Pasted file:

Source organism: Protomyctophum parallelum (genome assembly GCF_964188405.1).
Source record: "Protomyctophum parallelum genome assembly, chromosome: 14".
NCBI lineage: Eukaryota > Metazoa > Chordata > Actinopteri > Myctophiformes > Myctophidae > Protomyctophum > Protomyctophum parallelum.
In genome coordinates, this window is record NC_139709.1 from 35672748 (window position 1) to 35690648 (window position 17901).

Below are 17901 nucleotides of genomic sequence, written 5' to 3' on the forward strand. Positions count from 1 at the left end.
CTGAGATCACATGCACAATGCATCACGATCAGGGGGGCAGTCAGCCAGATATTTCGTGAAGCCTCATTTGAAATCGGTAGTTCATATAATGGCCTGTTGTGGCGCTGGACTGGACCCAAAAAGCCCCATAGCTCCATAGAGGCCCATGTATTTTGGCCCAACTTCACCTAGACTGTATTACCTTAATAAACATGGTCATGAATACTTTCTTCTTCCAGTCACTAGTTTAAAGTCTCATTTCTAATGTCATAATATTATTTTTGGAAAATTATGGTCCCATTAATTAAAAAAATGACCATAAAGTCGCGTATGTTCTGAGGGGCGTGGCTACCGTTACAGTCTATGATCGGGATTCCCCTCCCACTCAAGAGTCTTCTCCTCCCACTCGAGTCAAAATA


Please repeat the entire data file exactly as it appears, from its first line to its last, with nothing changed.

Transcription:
Source organism: Protomyctophum parallelum (genome assembly GCF_964188405.1).
Source record: "Protomyctophum parallelum genome assembly, chromosome: 14".
NCBI lineage: Eukaryota > Metazoa > Chordata > Actinopteri > Myctophiformes > Myctophidae > Protomyctophum > Protomyctophum parallelum.
In genome coordinates, this window is record NC_139709.1 from 35672748 (window position 1) to 35690648 (window position 17901).

Below are 17901 nucleotides of genomic sequence, written 5' to 3' on the forward strand. Positions count from 1 at the left end.
CTGAGATCACATGCACAATGCATCACGATCAGGGGGGCAGTCAGCCAGATATTTCGTGAAGCCTCATTTGAAATCGGTAGTTCATATAATGGCCTGTTGTGGCGCTGGACTGGACCCAAAAAGCCCCATAGCTCCATAGAGGCCCATGTATTTTGGCCCAACTTCACCTAGACTGTATTACCTTAATAAACATGGTCATGAATACTTTCTTCTTCCAGTCACTAGTTTAAAGTCTCATTTCTAATGTCATAATATTATTTTTGGAAAATTATGGTCCCATTAATTAAAAAAATGACCATAAAGTCGCGTATGTTCTGAGGGGCGTGGCTACCGTTACAGTCTATGATCGGGATTCCCCTCCCACTCAAGAGTCTTCTCCTCCCACTCGAGTCAAAATA